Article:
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‘The Bad Batch’ season 2 continues ‘Star War’’s winning animation streak

‘The Bad Batch’ season 2 continues ‘Star War’’s winning animation streak

‘The Bad Batch’ season 2 continues ‘Star War’’s winning animation streak
April 14
14:00 2023

Another immersive entry into the “Star Wars” galaxy, “The Bad Batch” season two brings new storylines to outcast clones.

Few creative voices have been as impactful on “Star Wars” as Dave Filoni. Since joining Lucasfilm for the beloved anthology series “Star Wars: The Clone Wars,” the animation director-turned-executive producer has given fans some of the best “Star Wars” content of the 21st century. While Filoni’s most popular work is likely the live-action series “The Mandalorian,” he’s never fully stepped away from the medium that brought him to the franchise: animation.

Over the past 15 years, his work with Lucasfilm’s animation department has resulted in shows like “Rebels,” “Tales of the Jedi,” and the aforementioned “Clone Wars” — all of which are lauded by critics and fans alike. 

With season two of “The Bad Batch,” the spinoff to “Clone Wars,” Filoni has proved once again that his talents as a storyteller and passion for “Star Wars” remains as strong as ever. Season one, released in 2021, already set a high bar and season two is just as good — if not better. 

The show follows the titular Bad Batch, a squadron of clone troopers with special genetic modifications. After deserting from the newly-formed Galactic Empire, the squad gets by with odd jobs and mercenary work across the galaxy, frequently helping others escape from the Empire’s ever-expanding grasp.

To start off a long list of positives, the animation is phenomenal. After 15 years, Lucasfilm’s style has been polished to perfection. The stellar storyboarding, vivid colors and immense attention to detail make the world feel alive — especially during frequent, well-executed action scenes. 

That world is also worth exploring, given this show’s place in the “Star Wars” timeline. While other media has bridged the gap between the prequel and original trilogies, most of those projects take place well into the Empire’s reign. “Bad Batch” differs by taking place right after the Empire’s establishment.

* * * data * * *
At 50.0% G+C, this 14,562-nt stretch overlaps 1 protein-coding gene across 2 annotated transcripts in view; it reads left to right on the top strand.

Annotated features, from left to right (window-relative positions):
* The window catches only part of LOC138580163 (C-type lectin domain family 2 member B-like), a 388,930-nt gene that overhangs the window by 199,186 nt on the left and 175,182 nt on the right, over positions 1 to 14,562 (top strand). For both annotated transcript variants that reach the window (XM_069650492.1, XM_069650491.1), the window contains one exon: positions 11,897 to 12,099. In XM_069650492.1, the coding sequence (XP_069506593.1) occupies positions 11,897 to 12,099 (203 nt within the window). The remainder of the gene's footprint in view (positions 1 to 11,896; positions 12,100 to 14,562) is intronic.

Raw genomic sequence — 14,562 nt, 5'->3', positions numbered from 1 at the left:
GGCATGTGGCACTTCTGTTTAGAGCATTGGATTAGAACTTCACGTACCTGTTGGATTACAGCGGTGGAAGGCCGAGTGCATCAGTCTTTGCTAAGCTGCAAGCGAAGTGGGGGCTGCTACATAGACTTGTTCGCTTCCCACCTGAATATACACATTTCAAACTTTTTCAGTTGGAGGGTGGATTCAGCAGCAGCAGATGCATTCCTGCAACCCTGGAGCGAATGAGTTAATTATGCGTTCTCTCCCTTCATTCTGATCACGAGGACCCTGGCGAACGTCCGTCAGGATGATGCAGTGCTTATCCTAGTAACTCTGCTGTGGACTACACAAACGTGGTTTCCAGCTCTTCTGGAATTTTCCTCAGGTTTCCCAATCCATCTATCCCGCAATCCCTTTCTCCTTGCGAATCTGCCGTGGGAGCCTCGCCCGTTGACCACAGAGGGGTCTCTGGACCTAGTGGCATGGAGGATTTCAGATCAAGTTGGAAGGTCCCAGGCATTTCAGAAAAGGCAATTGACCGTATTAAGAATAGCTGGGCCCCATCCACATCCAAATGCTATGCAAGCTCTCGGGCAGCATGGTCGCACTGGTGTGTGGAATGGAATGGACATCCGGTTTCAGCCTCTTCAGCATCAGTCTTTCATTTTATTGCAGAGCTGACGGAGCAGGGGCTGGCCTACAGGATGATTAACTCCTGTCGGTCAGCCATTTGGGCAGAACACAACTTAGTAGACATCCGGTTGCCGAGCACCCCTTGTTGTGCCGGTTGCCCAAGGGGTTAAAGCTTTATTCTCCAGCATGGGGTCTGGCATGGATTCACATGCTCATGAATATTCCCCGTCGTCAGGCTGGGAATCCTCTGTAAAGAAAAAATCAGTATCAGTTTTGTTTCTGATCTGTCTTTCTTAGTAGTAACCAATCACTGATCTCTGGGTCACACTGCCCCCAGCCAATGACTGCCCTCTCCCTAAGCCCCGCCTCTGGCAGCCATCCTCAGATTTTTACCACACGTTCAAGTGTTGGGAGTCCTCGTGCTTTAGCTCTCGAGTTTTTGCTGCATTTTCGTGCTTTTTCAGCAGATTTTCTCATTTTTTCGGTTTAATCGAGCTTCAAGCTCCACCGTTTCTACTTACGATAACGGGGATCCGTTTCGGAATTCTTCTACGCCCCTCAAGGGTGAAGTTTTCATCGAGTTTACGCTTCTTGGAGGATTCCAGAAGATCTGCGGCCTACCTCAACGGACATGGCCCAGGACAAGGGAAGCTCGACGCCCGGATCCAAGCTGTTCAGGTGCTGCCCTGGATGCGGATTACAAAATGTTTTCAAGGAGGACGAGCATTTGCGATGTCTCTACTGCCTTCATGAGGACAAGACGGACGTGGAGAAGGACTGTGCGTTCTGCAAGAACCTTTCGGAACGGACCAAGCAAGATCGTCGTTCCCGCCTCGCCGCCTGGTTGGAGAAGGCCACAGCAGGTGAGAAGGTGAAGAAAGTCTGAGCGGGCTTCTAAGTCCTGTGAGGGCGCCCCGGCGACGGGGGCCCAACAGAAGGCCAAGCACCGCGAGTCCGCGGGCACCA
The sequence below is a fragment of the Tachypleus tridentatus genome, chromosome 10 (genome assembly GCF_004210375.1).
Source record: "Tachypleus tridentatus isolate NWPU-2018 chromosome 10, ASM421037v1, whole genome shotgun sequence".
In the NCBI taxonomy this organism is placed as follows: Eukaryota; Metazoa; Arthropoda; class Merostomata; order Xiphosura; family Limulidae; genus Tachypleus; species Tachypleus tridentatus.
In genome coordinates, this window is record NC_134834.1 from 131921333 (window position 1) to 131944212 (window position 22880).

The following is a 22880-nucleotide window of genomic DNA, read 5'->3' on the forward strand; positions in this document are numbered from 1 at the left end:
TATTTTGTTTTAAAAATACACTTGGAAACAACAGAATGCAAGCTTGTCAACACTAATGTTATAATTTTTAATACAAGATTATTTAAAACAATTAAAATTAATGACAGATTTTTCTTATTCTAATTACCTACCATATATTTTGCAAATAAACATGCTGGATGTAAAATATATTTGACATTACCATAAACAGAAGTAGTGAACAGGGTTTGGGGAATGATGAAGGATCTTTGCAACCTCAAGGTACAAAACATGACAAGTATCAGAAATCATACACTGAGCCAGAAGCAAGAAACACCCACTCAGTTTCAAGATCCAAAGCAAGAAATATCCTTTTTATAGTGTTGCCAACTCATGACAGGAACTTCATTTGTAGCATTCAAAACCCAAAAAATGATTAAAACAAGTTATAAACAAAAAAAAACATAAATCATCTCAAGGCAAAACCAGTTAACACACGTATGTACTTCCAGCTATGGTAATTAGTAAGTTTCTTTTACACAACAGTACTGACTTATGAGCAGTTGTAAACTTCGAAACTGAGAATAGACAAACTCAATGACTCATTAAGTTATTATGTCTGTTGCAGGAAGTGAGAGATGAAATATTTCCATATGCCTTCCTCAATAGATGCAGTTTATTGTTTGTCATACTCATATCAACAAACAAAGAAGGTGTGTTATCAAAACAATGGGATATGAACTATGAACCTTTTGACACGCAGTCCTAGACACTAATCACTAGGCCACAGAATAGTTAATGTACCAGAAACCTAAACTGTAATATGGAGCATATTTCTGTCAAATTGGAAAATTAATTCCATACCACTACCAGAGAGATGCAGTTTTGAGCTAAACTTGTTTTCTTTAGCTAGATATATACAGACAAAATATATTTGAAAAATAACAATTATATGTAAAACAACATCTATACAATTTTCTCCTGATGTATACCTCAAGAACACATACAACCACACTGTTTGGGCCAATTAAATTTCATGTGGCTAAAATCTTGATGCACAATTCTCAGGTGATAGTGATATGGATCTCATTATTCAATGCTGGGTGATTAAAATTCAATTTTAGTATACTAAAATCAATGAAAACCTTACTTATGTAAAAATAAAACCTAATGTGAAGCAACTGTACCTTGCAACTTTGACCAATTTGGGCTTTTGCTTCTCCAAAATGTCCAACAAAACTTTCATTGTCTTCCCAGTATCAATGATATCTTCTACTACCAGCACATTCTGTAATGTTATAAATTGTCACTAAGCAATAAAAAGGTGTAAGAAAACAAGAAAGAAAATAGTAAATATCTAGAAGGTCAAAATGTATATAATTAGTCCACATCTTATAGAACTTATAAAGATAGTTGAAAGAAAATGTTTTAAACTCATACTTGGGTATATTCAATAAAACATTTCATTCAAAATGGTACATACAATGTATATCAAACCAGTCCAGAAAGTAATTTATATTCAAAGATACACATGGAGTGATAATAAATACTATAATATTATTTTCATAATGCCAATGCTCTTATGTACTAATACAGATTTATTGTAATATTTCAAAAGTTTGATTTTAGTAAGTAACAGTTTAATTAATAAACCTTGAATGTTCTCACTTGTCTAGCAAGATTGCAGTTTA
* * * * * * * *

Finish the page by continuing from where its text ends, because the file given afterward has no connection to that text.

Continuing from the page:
This timeline shows how the mostly benign Republic of the prequels became the overwhelming force of evil from the original trilogy. A lot is happening in the galaxy when the show takes place, and the story conveys that masterfully. 

That world also benefits from the strong characters that populate them, especially the Bad Batch members themselves. Each member’s genetic modifications and unique personalities are entertaining to watch. The squad has great on-screen chemistry and voice actor Dee Bradley Baker gives each clone a unique voice.

While fans criticized the previous season for not developing those core characters, this season more than makes up for it. Every member has something to do. Viewers even see tensions grow between the clones over whether they should step up and fight the Empire or leave the soldier-life behind.

The show’s best individual character is Crosshair, the squad’s former sniper who maintained his Imperial loyalties. While the last season made him a compelling antagonist, his arc is much more tragic this time around. Throughout the season, he’s forced to come to terms with how the regime he betrayed his brothers for views his kind as expendable assets. This sets up some of the best moments in the entire series thus far. 

Crosshair’s arc also ties into the show’s predominant running theme — the decommissioning of the old clone army. Under the Empire, the soldiers we grew attached to in “Clone Wars” are viewed as obsolete relics of the prior government. Viewers frequently see the contempt and disregard Imperial officers hold for them as they’re forced into retirement, imprisonment or even unjust medical experiments.

These aspects brilliantly depict the tragedy of the clones’ mere existence. They were born to execute Palpatine’s vision, and they’re rewarded for their service by being unceremoniously disposed of.

We’ve seen countless clones, both in this show and “Clone Wars,” distinguish themselves as individuals despite being genetically identical copies of each other. Yet they’re expected to accept their fate like good soldiers.

Their treatment this season sparks nuanced discussions on free will, identity and patriotism in the face of autocracy. It produces some of the tensest and most mature moments in any “Star Wars” project. 

Admittedly, the strong central theme also reveals one of the show’s few weaknesses. The episodic, “mission of the week” structure hinders the themes. Many of the show’s detractors will take this even further, harshly criticizing it for “filler” episodes.

Despite critiques, those episodes typically help develop characters, continue the stories of characters from “Clone Wars” or simply serve as breathers between intense episodes. Even if they aren’t as eventful or memorable as the show’s best episodes, they still serve a purpose.

However, just because many of the in-between episodes are solid doesn’t mean they couldn’t have been something more. Not every episode needs to be mature or intense, but the episodic format still weakens the overall story.

Aside from that, “Bad Batch” season two is another triumph for Filoni’s team. A third and final season has been announced for next year, and with the high bar this season set, fans will be watching with great interest the squadron’s ultimate adventures.

Ian’s rating: 4.5/5

Featured Illustration by Isabella Isquierdo

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Ian Cropper

Ian Cropper

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